• FDA also released an updated version of the Leafy Green Shiga-toxin producing E. coli (STEC) Action Plan which was designed to support an integrated food safety system and help foster a more urgent, collaborative, and action-oriented approach between the FDA and stakeholders in the public and private sectors. According to the FDA, since the initial publication in March 2020, the FDA has made significant progress by enhancing prevention strategies, improving response activities by the FDA and other entities, and identifying and addressing the knowledge gaps that exist around STEC contamination of leafy greens.
  • As we have previously blogged about, in July 2020, the Eastern District of Wisconsin granted summary judgment in favor of Champion Petfoods (“Champion”) in a lawsuit asserting, among other things, that Champion had deceived consumers by labeling pet food products as “biologically appropriate,” even where they contained Bisphenol-A (BPA). The district court concluded that the presence of non-harmful trace amounts of BPA did not constitute deceptive advertising.
  • The plaintiff appealed the decision in November of 2020, arguing that the lower court had inappropriately decided or ignored “numerous disputed issues of material fact and evidence . . . that should have been presented to and weighed by a jury.” Specifically, addressing the BPA-related claims, the plaintiff argued that, contrary to the lower court’s suggestion, it was irrelevant that BPA was unintentionally added, and that the lower court incorrectly considered the potential harm to the defendant or industry if liability was found. Plaintiff further argued that the lower court had ignored the evidence that he had presented demonstrating that Champion’s dog food contained nearly twice as much BPA as other tested dog food products and that BPA had been linked to various health issues.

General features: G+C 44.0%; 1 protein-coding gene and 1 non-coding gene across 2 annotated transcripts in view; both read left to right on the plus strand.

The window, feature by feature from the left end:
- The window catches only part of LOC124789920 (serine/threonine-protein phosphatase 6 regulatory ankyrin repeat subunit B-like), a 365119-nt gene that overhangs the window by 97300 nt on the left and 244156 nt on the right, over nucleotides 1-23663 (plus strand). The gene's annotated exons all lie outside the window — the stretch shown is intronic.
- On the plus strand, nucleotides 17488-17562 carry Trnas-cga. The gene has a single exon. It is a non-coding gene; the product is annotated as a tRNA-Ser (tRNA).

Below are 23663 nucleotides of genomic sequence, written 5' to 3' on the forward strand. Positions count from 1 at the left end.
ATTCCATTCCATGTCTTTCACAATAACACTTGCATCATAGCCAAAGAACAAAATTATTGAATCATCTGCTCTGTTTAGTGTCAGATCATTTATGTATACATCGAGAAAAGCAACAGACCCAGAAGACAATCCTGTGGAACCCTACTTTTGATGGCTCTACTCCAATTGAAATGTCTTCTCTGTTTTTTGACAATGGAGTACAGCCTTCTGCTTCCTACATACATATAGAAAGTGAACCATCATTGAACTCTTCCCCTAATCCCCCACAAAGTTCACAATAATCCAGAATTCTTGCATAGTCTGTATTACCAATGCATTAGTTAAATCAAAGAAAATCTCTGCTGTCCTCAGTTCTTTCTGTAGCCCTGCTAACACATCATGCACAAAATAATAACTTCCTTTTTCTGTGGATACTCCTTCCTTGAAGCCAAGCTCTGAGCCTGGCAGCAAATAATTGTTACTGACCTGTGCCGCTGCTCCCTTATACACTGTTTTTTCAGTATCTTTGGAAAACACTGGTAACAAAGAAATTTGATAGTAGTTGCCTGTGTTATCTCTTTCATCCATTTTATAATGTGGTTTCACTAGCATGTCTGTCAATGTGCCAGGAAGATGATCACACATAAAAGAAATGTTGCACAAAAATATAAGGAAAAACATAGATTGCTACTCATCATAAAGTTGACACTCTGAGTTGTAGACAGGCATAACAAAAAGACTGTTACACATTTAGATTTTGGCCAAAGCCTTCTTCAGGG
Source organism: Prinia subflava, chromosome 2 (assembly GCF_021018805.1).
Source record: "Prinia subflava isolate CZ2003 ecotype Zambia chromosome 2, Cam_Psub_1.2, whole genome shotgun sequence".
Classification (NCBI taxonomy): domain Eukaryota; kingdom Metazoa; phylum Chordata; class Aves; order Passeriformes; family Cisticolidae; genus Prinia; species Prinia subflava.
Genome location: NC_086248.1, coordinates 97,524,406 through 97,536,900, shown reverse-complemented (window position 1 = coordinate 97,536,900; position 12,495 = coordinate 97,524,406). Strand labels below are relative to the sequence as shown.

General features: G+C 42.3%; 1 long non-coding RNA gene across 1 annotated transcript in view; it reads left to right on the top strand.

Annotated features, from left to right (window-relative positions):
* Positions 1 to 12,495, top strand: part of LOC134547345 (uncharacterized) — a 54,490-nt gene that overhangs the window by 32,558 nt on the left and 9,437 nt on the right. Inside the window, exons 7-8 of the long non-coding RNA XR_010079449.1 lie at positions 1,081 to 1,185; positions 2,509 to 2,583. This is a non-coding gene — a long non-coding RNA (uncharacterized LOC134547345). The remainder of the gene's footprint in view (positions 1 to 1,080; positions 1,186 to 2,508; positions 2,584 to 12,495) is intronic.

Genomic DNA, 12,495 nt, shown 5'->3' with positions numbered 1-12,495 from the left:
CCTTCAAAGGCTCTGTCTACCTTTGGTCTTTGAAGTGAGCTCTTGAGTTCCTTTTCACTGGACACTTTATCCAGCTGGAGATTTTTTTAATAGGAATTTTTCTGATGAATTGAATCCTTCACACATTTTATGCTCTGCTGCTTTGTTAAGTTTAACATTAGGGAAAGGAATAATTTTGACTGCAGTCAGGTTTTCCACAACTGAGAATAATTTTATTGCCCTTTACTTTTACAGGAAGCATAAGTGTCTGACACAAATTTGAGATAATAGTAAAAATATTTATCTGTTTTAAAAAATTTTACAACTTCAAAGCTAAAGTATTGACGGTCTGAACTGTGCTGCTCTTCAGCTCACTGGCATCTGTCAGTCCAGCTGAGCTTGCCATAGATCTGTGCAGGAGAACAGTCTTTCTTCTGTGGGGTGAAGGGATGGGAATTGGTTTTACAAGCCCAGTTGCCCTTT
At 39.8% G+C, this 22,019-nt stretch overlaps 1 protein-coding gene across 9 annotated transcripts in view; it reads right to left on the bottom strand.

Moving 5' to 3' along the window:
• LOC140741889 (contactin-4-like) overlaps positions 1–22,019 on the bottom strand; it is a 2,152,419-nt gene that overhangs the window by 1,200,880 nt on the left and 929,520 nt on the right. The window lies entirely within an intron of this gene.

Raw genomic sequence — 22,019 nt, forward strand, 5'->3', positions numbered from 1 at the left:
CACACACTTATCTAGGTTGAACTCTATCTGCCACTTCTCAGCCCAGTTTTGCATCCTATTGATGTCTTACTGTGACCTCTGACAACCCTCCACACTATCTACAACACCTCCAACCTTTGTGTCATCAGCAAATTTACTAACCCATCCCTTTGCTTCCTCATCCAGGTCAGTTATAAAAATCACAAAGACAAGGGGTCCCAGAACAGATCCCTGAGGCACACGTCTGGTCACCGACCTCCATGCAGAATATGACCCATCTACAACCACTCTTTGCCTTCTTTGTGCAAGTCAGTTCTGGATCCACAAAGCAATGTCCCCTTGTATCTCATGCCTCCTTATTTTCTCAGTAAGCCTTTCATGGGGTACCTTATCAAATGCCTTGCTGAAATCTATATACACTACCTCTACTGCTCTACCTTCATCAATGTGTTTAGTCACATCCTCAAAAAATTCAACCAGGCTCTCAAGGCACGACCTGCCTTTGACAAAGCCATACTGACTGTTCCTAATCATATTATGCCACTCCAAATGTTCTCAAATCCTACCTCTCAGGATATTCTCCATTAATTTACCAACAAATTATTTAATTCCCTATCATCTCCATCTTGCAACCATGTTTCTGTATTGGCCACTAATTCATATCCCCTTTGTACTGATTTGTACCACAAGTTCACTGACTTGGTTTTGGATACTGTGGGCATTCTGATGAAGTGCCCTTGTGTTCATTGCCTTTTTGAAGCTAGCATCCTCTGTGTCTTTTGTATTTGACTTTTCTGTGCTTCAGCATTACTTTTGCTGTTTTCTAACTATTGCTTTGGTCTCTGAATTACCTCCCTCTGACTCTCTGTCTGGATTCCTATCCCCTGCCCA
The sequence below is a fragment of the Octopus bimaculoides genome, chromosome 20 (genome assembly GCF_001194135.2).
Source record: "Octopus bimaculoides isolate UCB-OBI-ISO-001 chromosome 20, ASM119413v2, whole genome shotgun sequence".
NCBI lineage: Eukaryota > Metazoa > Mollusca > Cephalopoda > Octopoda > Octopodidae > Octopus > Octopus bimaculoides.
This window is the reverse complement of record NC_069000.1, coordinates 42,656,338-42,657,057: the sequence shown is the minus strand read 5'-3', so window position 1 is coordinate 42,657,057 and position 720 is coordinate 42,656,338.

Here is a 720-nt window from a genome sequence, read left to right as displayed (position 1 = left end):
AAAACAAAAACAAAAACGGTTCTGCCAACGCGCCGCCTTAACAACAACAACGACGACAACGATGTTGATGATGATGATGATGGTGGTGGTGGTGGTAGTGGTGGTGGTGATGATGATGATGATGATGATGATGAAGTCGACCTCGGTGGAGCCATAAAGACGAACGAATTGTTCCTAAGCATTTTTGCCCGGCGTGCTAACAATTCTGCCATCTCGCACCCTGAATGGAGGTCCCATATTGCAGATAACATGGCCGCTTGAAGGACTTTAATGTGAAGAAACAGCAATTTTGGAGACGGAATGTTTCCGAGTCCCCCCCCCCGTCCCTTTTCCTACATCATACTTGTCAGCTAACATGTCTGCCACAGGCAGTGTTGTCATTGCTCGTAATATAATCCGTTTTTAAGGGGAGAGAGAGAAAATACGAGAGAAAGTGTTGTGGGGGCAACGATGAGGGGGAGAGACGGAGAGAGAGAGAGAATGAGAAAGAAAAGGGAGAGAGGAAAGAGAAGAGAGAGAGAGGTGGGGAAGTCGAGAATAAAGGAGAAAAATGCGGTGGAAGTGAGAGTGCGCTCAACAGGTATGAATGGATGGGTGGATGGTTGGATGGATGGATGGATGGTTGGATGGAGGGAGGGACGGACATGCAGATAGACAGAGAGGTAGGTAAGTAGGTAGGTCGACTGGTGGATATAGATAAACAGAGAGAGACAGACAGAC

• Most recently on April 1, 2021, a pair of 7th Circuit judges expressed skepticism regarding plaintiff’s claims and questioned how plaintiff had demonstrated that BPA was present in an amount that could render the phrase “biologically appropriate” deceptive to a reasonable consumer.
  • Plaintiff’s position ignores the adage and basic toxicological principle that “the dose makes the poison.” And with little evidence apart from his own testimony that a reasonable consumer would be deceived and no evidence that the pet food contains BPA at harmful levels, it appears very likely that the lower court’s ruling will be upheld.  Keller and Heckman will continue to monitor and report on this case and other food-related litigation.

Annie’s Mac And Cheese Uses Harmful Chemical, Suit Says (Subscription to Law360 required)

  • A putative class action complaint was filed in the U.S. District Court for the Eastern District of New York on April 1, 2021 against General Mills’ Annie’s macaroni and cheese products.  The named plaintiff alleges that more than twenty products are mislabeled and falsely advertised as “Made with Goodness!” because the presence of ortho-phthalates is not disclosed on the packages.
  • The complaint notes recent findings of phthalates in the cheese powder of other brands of macaroni and cheese products and alleges that General Mills “has tested its macaroni and cheese products and they do contain phthalates.”  Further, the plaintiff points to the FAQ section of Annie’s website, including the statement, “We are troubled by the recent report of phthalates found in dairy ingredients of macaroni and cheese,” as evidence that the defendant “acknowledges the problem.”  While the Annie’s website notes “the European Food Safety Authority (EFSA) has published risk assessment data which notes a Total Daily Intake of 0.05 mg/kg of body weight” as a threshold for levels of phthalates in food, and indicates that “any trace of phthalates are below the EFSA standard,” the plaintiff alleges that Annie’s products “were not safe or healthy for consumption.”